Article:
"She said I was more fun than a barrel of monks!"
Jack hits on Terri's visiting friend Catherine until he realizes that she is a nun! The situation becomes primed for comedy when Jack further believes that Catherine wants to leave the convent to marry him!
14) Maid to Order
"We'll just buy her a little tiny black dress, a little white apron, maybe fishnet stockings, red feather duster. She can have bee-sting lips and talk in a French accent!"
This episode is the first one on Disc Three. The roommates need someone cheap to clean up the apartment. Jack imagines a new French maid, but when klutzy Cindy volunteers to be the bi-weekly maid, Janet and Terri both imagine everything being broken in the apartment!
15) Hearts and Flowers
"She's a real cold fish. I think if she cut herself, she'd bleed ice cubes."
Janet despises going to work because of the dreaded Bobbi, an efficiency expert who has arrived to evaluate the florist shop. Before Janet can completely strangle Bobbi one day, Jack drops by the florist shop and, being the usual clueless and insensitive guy, asks Bobbi out for a date! Now, Janet wants to strangle Jack, too!
16) Urban Plowboy
"I am a city boy. I like bright lights, hot and cold running water, things that flush in the night."
Cindy invites Jack, Janet, and Terri to her aunt's farm for the weekend. Jack isn't too keen on the idea until a jealous boyfriend mistakes Jack for someone else and wants to break his neck and tear him in half for dating his fiancé. After that, it's off to the countryside for a haphazard weekend spent hiding, trying to milk bulls, fending off hungry piglets, and sleeping in a smelly barn!
17) A Friend in Need
"Doesn't like you? Oh nooo, he hates you."
Felipe's wife is about to deliver a baby, so Angelino is forced to re-hire Jack as a temporary chef for three days until Felipe returns from his wife's side. To complicate matters, Jack's cooking so impresses a local mafia boss that he demands Angelino keep Jack on as head chef...or else! For a change, Jack must find a way to get himself fired to save Felipe's job without getting bumped off by some mafia thug in the process!
18) Jack's 10
"Funny you should mention 'date' and 'dog' in the same breath."
Jack gets set up by Larry on a blind date with a control freak named Denise. Oddly smitten, Jack isn't aware of Denise's true nature, and it's up to Janet and Terri to sabotage the relationship before Denise carries through her plan to marry Jack and to mold him entirely to her will. Talk about being a dog on a leash!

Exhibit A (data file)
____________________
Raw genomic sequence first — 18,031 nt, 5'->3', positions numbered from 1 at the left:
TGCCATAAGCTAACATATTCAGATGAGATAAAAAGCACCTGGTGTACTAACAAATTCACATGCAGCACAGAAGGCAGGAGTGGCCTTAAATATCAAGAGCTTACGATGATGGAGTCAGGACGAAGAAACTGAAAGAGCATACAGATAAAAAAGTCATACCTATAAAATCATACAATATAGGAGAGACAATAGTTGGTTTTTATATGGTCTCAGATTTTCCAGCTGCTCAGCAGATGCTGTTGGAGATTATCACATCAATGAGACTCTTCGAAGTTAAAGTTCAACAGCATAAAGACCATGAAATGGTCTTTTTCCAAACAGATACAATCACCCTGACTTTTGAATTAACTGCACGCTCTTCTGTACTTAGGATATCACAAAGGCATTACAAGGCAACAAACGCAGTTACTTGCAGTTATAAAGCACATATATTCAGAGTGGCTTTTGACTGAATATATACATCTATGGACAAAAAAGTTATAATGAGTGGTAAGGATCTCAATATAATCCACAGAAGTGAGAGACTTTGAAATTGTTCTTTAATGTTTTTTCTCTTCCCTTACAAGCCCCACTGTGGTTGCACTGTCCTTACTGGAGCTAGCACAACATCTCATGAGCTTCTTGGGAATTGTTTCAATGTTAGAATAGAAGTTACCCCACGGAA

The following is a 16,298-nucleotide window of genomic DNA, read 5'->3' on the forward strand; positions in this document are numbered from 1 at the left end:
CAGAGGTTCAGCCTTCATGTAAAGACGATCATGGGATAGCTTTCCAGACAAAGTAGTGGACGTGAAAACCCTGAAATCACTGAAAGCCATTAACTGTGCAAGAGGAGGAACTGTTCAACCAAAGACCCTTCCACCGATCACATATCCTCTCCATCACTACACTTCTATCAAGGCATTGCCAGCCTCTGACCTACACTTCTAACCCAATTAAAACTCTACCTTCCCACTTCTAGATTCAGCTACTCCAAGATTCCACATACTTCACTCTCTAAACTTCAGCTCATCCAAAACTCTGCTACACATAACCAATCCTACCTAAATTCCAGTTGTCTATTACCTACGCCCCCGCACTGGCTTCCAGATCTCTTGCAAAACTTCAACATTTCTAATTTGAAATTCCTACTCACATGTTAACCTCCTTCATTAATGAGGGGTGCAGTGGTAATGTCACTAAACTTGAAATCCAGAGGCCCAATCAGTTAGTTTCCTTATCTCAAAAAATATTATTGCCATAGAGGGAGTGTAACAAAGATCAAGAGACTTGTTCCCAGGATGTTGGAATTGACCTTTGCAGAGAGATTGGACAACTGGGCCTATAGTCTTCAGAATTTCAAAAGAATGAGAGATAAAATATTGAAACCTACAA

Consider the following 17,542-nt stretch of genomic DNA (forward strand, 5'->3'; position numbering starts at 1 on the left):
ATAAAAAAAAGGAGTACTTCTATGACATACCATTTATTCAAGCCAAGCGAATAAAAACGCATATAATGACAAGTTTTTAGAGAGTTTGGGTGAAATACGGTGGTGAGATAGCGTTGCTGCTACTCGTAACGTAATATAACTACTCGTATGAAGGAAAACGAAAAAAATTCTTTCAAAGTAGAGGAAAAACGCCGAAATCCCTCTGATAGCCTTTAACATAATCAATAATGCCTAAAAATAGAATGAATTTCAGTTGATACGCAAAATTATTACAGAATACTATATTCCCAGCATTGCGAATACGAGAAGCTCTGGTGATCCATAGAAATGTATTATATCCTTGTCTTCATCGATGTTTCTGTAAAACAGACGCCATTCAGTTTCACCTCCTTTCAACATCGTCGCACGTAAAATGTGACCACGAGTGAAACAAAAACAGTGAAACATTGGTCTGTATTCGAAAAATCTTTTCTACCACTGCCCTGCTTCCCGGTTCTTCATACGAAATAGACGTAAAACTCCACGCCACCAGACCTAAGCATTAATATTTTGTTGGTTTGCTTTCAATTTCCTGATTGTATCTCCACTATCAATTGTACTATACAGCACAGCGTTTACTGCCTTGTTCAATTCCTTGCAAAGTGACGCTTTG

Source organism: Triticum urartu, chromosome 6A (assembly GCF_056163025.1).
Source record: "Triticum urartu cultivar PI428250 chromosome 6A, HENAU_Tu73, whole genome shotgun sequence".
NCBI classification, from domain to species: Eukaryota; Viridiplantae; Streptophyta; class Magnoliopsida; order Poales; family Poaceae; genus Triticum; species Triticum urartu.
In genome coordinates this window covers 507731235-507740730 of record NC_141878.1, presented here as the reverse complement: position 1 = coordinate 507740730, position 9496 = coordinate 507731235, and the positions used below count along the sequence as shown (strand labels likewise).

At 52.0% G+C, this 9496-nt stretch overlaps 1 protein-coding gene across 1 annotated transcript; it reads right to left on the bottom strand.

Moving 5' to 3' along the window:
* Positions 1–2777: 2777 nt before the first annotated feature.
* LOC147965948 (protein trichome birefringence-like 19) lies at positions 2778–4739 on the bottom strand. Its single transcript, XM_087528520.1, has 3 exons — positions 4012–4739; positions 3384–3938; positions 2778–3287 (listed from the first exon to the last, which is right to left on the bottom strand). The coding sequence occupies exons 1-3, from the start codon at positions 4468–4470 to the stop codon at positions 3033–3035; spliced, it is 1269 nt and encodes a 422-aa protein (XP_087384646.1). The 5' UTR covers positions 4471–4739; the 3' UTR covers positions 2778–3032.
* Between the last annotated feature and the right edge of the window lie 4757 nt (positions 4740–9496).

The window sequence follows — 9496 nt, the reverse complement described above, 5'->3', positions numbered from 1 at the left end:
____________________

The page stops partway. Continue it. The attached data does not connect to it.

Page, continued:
19) Doctor in the House
"Well, I'm glad I'm a doctor 'cause I'm gonna be sick!"
When Jack's grandfather was on his deathbed, Jack told him he was a doctor. Now that his grandfather has made a miraculous recovery, he wants to see his grandson the successful Dr. Tripper at work! Panic time! So, Terri must smuggle Jack into her hospital to pose as a doctor, with Janet as an unwilling patient. Don't all patients have to disrobe for the doctor's examination? This particularly funny episode imparts a valuable lesson in life - never listen to a ringing telephone while wearing a stethoscope!
20) Critic's Choice
"I create a work of art that gives new meaning to the word succulence."
When a prominent food critic dismisses all the city's chefs as clumsy amateurs, Jack decides to challenge him with a serving of his specialty, Poulard Poche Princesse. However, when the pompous critic shows up, the only dishes he seems to prefer are Janet and Terri! Jack has to decide between receiving a good review or defending the honor of his two friends!
21) Paradise Lost
"How would you like piranha in your hot tub?"
This episode and the remaining episodes are all on Disc Four. Terri finds a fantastic beachside mansion that will only cost the three roomies the same rent as their current apartment. It's a great deal, impossible to pass up! When Mr. Furley and Larry learn that Jack, Janet, and Terri may be moving, they deceptively play the roomies off one another in an effort to keep them from leaving.
22) And Now Here's Jack
"That's it? You're gonna cook a fish?"